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I asked to design a sequence detector to detect 0110 and when this sequence happend turn it's output to 1 for 2 clock cycles.

Here is what I designed: enter image description here enter image description here

But the problem is it turns the output to 1, one clock cycle late IE if it encountered 0110 it doesn't turn output to 1 but instead it turns output to 1 on next positive edge of clk as you can see in below timing diagram.

I tried so much to solve it but I can't :( Can someone help me please

enter image description here

Edit: I have to add I know the problem is: y2 D flip flop is synchronised with Q1 D flip flop but what to do instead?

Edit 2:

New state diagram

enter image description here

Edit 3:

New state diagram

enter image description here

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  • \$\begingroup\$ Its also worth mentioning that you can use multiplexers to build FSMs too (in fact, this is the most common way). This is done by using the output bits from the flipflops as the address bits for the MUX, thus you can design most FSMs relatively easily using the transition table, without the need to solve Karnaugh maps. decoding Mealey and Moore outputs is then a fairly mundane task you are probably familiar with already :) \$\endgroup\$
    – Thefoilist
    Dec 31, 2018 at 15:59
  • \$\begingroup\$ yea I saw some texts which noted if you use one-hot encoding or etc. for the current-states part, may it makes your circuit more simple. you mean by using MUX then we don't need to check them? \$\endgroup\$
    – Me.
    Dec 31, 2018 at 18:32

1 Answer 1

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You need to come up with a state diagram (your very first step) that actually does what you want, before going through all of the detailed logic design.

With a Moore-type machine (outputs associated with states), it requires 5 states to recognize the sequence and then output a "1". Then, you need to replicate 2 of the states in order to output a "1" for a second clock while continuing to search for another copy of the pattern. Therefore, a total of 7 states is required.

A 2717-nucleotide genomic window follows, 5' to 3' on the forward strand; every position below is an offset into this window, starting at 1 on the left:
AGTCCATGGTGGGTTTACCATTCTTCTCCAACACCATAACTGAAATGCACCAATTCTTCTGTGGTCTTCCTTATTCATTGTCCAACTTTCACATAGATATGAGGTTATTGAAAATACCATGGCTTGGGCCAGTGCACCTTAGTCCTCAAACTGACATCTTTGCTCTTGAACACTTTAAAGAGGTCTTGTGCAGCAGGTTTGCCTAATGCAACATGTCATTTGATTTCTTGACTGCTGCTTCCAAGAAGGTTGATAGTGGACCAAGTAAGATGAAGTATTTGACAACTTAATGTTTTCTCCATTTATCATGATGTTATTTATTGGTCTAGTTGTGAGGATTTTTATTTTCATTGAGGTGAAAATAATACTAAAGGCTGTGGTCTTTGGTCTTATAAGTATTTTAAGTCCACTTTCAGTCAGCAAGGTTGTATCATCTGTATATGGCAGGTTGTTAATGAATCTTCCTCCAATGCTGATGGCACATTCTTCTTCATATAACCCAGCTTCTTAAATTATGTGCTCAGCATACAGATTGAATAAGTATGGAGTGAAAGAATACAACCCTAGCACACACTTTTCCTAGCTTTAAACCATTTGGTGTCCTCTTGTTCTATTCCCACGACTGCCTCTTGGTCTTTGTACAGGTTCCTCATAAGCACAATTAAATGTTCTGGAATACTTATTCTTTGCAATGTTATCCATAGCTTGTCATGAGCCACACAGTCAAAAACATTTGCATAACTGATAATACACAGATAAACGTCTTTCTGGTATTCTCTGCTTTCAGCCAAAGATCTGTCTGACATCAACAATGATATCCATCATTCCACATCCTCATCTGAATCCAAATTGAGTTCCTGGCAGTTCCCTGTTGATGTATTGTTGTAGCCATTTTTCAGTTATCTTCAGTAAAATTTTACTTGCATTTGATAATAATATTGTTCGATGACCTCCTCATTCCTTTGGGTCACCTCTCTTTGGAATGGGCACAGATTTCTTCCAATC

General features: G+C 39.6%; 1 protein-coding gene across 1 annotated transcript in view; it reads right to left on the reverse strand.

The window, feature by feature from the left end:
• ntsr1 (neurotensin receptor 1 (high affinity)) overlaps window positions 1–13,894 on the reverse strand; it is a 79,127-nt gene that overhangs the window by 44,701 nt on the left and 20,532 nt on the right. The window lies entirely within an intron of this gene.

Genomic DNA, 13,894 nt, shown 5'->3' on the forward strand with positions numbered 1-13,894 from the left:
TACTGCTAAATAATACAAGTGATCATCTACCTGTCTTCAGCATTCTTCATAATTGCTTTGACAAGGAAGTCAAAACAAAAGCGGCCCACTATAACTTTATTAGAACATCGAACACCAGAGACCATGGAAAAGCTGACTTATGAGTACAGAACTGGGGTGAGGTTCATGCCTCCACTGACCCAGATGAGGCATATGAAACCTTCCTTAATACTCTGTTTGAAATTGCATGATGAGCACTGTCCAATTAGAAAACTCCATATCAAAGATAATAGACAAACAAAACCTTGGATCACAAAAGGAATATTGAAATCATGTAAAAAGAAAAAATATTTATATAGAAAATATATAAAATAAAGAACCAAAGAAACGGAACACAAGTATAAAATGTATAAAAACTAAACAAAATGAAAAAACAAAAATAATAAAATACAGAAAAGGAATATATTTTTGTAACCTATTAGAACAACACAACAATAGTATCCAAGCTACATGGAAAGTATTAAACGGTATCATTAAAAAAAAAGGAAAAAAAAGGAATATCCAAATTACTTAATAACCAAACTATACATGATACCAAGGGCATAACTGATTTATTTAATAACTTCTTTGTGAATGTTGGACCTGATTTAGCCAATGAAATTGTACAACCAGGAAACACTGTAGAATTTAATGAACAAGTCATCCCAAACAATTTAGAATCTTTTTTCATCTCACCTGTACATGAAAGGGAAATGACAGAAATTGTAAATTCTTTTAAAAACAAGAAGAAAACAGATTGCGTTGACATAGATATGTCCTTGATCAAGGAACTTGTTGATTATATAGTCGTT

I hope this is enough of a hint to get you on the right track.


Just for completeness, following your third edit, here is my version of the state diagram:

enter image description here

I find it helpful to label each state with what part of the sequence has been recognized so far. Some notes:

  • S0 represents finding 3 or more ones in a row. Since the pattern we're looking for starts with a zero, this also becomes our "start" state.

  • S1 represents finding any number of zeros, the last one of which could be the first bit of our pattern.

  • S4 represents finding the full pattern. The last bit is zero, which could also be the first bit of another pattern. Therefore, if the next bit is also zero, we go to state S1a, which is equivalent to S1, but with an output of "1". Similarly, if the next bit is "1", we've got the first two bits of a new pattern, so we go to S2a.

  • The transitions out of S1a are the same as those from S1, and the transitions from S2a are the same as those for S2.

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  • \$\begingroup\$ I didn't see any question like this before in our sourcebook, can you please give an example. oh and isn't there a way to store output in a shift register like what I did? \$\endgroup\$
    – Me.
    Dec 31, 2018 at 13:57
  • \$\begingroup\$ can you please check the new state diagram to see if is correct right now? if yes why not simply add one more state instead of two states? \$\endgroup\$
    – Me.
    Dec 31, 2018 at 14:18
  • \$\begingroup\$ You need two extra states because once you get to state S4 after recognizing the full sequence, you need to output a "1" on the next state after that regardless of whether the next input is "0" or "1". Your new diagram still does not do that -- if you get a "1" in state S4, you go to a state that outputs "0". \$\endgroup\$
    – Dave Tweed
    Dec 31, 2018 at 14:23
  • \$\begingroup\$ think got it, can you just see this too? thanks for your time \$\endgroup\$
    – Me.
    Dec 31, 2018 at 14:36
  • \$\begingroup\$ OK, your "Edit 3" version now looks like mine. You can proceed with the rest of the detailed design. \$\endgroup\$
    – Dave Tweed
    Dec 31, 2018 at 14:36

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